Sainsbury's mulls sale of banking arm amid near-zero interest rates

LaToya Harding
·Contributor
·2 min read
A Sainsbury's store sign
Sainsbury’s took full control of its banking arm seven years ago after paying £260m ($337m) to joint venture partner Lloyds Banking Group. Photo: Reuters/Alessia Pierdomenico

Sainsbury’s (SBRY.L) is exploring the sale of its banking operation as ultra-low interest rates eat into the lenders profits.

Sources told Sky News this weekend that new chief executive Simon Roberts, who took the helm earlier this year, has asked the company’s corporate broker and financial adviser UBS (UBS) to advise it on options.

The supermarket giant is seeking potential buyers for its financial services unit, which it first launched in 1997, however, it was not clear if more radical alternatives, such as closing the banking operation, was also being explored.

Sainsbury’s took full control of its banking arm seven years ago after paying £260m ($337m) to joint venture partner Lloyds Banking Group.

The banking arm currently has more than 2 million mortgage, insurance and credit card customers. Sainsbury's also owns the Argos Financial Services business after its takeover of Argos in 2016.

It comes as small and medium-sized lenders have been recently battling near-zero interest rates and tough competition, which have put a strain on margins.

The possibility of negative rates, which the Bank of England (BOE) has not yet ruled out, has exacerbated concerns among bank bosses. Earlier this month, the BOE wrote to banks to see how ready they are for zero or negative interest rates.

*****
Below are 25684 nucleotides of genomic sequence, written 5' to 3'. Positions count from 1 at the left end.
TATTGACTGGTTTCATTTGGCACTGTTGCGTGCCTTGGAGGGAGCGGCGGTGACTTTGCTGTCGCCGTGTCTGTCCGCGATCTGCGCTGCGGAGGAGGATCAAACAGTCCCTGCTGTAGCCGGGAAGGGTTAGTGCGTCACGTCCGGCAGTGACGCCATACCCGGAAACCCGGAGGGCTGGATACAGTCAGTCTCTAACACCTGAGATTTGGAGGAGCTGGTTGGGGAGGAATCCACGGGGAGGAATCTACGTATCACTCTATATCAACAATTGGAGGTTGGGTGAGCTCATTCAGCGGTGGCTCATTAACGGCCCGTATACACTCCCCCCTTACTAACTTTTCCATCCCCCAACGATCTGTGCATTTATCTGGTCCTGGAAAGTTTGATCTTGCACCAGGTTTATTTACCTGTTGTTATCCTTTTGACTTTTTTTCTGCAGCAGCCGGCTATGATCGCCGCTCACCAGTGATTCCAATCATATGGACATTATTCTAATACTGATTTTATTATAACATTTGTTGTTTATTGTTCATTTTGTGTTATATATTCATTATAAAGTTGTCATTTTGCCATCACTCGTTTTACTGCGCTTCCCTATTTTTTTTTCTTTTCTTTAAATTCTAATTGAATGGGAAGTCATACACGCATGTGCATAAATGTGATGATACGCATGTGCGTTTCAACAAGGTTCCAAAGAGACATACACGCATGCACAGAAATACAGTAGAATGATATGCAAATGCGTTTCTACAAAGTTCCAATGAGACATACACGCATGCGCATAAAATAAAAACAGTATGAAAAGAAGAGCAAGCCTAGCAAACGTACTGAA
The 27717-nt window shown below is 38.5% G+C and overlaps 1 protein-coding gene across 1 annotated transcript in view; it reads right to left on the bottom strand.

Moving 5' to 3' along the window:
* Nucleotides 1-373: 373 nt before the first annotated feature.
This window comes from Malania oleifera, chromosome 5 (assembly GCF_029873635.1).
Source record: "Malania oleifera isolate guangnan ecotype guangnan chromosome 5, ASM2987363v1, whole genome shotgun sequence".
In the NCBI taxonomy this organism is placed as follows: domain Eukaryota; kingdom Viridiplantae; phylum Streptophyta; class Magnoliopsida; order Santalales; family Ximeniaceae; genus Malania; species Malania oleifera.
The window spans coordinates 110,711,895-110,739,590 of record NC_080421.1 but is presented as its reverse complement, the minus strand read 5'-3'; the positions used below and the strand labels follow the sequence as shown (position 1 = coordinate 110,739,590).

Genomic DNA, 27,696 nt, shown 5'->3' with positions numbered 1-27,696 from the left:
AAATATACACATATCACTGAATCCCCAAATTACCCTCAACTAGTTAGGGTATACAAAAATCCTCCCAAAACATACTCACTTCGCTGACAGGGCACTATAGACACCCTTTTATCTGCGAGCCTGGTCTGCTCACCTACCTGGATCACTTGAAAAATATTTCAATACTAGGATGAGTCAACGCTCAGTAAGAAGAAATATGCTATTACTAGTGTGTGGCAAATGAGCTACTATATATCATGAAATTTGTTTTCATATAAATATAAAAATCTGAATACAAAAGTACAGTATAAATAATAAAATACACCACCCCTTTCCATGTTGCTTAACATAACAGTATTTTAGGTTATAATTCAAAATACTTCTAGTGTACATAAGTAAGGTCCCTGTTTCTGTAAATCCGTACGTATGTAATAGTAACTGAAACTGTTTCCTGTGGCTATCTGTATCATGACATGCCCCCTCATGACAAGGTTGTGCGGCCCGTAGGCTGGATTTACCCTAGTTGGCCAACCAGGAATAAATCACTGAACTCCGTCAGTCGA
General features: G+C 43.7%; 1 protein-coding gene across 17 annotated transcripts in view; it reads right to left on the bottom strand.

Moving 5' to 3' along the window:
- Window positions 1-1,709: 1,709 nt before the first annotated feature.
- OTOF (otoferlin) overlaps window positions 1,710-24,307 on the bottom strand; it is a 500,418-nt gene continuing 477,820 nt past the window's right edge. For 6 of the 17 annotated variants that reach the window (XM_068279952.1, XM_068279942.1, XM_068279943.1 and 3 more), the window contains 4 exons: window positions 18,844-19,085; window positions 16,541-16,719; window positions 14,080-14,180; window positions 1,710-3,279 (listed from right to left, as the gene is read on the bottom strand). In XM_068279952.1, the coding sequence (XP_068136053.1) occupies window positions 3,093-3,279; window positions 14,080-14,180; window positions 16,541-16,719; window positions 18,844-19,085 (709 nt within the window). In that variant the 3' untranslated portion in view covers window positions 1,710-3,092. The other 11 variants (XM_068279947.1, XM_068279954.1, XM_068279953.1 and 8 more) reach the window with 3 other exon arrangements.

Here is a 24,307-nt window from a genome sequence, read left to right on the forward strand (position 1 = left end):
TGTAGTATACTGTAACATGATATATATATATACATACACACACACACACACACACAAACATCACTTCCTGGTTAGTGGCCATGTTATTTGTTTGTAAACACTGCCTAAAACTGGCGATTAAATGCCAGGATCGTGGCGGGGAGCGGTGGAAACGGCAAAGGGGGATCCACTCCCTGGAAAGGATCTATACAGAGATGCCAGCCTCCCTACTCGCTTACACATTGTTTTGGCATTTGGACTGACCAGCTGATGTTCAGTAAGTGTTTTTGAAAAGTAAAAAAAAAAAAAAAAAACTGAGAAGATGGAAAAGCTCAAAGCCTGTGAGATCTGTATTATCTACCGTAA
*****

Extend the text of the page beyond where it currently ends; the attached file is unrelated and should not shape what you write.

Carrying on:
Unheard of a decade ago, negative rates were widely pursued across Europe in the wake of the 2008 financial crash. The deposit rate at the European Central Bank remains negative.

READ MORE: What are negative interest rates and can they help the economy?

BOE cut the UK’s interest rate to a record low of 0.1% as the COVID-19 pandemic first struck in March, leaving it little headroom to spur inflation and growth through interest rate policy. Financial markets predict interest rates in the UK will turn negative within the next 12 months.

At the start of this month, BOE governor Andrew Bailey said that negative interest rates were “in the box of tools” but said the bank had “no plans to use it imminently.”

The BOE has gone back and forth on whether negative interest rates could be a reality for the UK economy. Experts have warned that negative interest rates could be the end of free bank accounts.

According to analysts, in extreme cases banks could be forced to start charging millions of customers a monthly fee.

Yahoo Finance has reached out to Sainsbury’s for comment.

Watch: What are negative interest rates?